UCL Global


UCL and PUC, Chile host joint workshops on resilience

29 September 2021

In collaboration with Pontificia Universidad Católica de Chile (PUC), UCL has led a number of workshops exploring resilience to natural hazards in Latin America


Chile is subject to multiple natural hazards driven by geological processes in the Andean mountain chain, from earthquakes and volcanic eruptions to floods and draughts.

The resilience of the Andean people against such hazards, and the role that resilience plays in their day-to-day lives and culture, was the focus of a series of recent joint workshops hosted by UCL and PUC.

The first two-day workshop, held on 24 and 25 November 2020, explored building resilience in the Andean mountain chain and Atacama Desert, as well as a multi-disciplinary approach to disaster risk reduction and supporting student resilience.

In the next two-day workshop, held on 26 and 27 May 2021, speakers discussed pandemic resilience, joint UCL-PUC research on Andean hazards and interdisciplinary approaches to hazards and resilience.

Speakers across the sessions included a variety of leaders in the fields of Engineering, Education and Earth Sciences, as well as UCL and PUC post-graduate students. The British Embassy in Chile and UCL Pro-Vice-Provost (International) Professor Deenan Pillay gave opening remarks.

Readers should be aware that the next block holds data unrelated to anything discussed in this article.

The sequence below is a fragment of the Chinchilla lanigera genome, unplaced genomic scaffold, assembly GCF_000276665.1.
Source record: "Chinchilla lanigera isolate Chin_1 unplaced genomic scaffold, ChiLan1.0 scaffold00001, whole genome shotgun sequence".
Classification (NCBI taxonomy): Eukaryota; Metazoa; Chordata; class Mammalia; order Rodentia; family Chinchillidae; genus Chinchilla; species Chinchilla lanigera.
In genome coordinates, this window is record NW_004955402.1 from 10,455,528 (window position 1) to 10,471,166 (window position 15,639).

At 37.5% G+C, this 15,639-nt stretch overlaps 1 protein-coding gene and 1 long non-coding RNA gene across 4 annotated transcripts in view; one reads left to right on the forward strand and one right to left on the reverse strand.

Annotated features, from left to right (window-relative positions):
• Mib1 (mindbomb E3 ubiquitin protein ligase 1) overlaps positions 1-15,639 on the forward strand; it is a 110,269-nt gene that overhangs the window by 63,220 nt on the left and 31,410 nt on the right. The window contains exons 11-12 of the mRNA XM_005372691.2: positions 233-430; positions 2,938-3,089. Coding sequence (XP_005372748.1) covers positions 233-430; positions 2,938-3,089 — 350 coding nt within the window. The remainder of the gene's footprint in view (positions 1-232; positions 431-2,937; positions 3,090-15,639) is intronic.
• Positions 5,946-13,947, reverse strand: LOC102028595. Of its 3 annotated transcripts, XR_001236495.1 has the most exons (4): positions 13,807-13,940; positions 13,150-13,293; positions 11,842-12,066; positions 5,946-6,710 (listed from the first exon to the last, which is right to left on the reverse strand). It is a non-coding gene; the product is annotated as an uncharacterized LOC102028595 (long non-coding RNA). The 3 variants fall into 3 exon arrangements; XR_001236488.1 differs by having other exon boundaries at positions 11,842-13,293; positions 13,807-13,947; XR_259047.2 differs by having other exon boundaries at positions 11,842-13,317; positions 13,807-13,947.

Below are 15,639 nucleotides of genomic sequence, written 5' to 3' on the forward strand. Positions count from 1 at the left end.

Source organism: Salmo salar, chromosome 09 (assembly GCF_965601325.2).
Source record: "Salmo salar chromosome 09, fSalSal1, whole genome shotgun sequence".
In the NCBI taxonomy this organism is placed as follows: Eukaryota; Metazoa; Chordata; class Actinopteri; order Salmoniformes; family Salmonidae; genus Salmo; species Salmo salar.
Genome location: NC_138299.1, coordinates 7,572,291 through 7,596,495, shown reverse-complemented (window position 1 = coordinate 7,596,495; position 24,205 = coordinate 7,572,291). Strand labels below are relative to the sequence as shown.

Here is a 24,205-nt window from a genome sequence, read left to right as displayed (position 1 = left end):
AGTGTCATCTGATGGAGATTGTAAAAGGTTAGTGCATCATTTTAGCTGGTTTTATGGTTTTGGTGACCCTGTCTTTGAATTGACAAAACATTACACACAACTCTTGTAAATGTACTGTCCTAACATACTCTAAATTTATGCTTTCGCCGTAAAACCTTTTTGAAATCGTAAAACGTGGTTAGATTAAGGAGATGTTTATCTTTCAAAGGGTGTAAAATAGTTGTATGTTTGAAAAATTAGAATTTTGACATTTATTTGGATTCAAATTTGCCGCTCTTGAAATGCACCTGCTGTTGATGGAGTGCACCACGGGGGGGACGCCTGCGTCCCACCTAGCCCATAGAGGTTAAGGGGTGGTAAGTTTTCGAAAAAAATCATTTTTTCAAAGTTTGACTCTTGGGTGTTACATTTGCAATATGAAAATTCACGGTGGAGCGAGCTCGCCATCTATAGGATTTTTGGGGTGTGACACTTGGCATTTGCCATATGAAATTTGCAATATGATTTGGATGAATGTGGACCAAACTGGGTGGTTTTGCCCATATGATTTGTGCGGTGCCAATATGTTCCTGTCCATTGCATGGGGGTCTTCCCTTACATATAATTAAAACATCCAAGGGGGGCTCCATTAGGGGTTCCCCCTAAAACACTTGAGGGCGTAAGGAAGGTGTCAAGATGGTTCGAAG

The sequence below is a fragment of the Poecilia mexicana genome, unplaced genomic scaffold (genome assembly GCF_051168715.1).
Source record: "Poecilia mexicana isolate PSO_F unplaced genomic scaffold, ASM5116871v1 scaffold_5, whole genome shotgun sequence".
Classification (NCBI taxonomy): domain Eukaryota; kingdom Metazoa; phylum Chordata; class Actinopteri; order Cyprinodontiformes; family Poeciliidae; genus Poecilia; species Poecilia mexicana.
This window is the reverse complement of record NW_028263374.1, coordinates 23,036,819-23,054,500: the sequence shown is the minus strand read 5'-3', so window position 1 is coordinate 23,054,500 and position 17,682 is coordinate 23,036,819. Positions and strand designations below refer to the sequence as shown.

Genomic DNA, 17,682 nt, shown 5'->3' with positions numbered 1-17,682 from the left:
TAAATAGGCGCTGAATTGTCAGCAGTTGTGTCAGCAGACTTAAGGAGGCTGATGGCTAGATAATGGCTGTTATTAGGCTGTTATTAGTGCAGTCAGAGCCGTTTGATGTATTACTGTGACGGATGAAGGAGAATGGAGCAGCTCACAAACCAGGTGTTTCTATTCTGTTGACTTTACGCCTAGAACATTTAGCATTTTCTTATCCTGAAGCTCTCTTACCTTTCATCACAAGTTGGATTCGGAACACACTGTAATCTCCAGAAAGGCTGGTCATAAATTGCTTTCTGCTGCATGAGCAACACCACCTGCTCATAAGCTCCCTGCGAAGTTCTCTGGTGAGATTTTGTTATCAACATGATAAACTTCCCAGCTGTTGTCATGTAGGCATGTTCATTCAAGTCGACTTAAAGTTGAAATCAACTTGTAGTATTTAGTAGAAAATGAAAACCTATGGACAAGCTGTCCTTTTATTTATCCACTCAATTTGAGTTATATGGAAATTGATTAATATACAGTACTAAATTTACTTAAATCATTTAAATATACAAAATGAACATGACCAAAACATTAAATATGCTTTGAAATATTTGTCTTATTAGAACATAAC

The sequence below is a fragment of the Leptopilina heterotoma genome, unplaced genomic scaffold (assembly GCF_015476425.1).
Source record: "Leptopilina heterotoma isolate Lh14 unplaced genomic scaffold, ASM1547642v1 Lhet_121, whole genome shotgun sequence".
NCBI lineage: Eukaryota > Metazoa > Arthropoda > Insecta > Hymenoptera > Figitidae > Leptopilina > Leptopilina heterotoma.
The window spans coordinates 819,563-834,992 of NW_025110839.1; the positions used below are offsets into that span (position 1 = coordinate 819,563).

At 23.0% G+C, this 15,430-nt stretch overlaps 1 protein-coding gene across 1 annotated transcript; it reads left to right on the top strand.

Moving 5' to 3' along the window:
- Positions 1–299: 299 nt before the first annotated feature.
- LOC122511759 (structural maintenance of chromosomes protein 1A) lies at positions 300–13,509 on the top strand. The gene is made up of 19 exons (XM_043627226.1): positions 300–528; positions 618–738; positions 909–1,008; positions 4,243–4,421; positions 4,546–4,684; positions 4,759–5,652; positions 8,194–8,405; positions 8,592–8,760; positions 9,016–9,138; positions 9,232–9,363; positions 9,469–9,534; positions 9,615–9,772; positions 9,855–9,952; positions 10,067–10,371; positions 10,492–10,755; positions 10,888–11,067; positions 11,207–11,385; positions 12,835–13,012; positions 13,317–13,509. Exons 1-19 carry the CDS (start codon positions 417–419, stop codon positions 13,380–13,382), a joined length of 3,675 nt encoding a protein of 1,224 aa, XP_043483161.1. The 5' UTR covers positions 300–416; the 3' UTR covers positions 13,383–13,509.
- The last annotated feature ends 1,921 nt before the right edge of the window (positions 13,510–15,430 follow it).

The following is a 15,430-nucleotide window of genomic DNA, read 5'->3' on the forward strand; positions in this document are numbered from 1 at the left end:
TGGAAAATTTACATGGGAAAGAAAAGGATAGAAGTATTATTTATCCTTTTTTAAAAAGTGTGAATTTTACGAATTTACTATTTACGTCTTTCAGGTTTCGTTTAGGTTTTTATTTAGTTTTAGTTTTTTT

The workshops were supported by UCL Global Engagement and Escuela de Ingeniría (Faculty of Engineering) at PUC. They were co-hosted by Professor Stephen Hart (UCL Pro-Vice-Provost for Latin America) and Professor Juan Carlos de la Llera (PUC Dean of Engineering).

Professor Hart said: "The UCL-PUC resilience project is an exciting and dynamic new research venture which is cross-faculty, cross-institutional and cross-continental. It brings together, under one intellectual roof, researchers from a variety of disciplines including Engineering, Earth Sciences, Hazard and Risk, Life Sciences, Education and the Humanities.

“These world-leading researchers are pooling their knowledge, expertise and resources to solve global problems that are affecting the world today, such as COVID-19, climate change, and natural and human-made disasters. I'm looking forward to our next workshop in November, in which we will be consolidating our ideas in the form of a white paper."

The third resilience workshop in the series will be held on the 9 and 10 November 2021 (registration to open soon) and will further explore creating an interdisciplinary approach to today’s urgent and global problems.

The workshops build on the ongoing partnership between UCL and PUC, in which they explore the phenomenon of resilience through the six lenses of Earth Sciences, Risk Management, Engineering, Education, Humanities and Life Sciences.

A new dual PhD degree on Resilience in Engineering was recently agreed between PUC and UCL, and is the first dual degree to be approved by the UCL Doctoral School in 10 years.

More information

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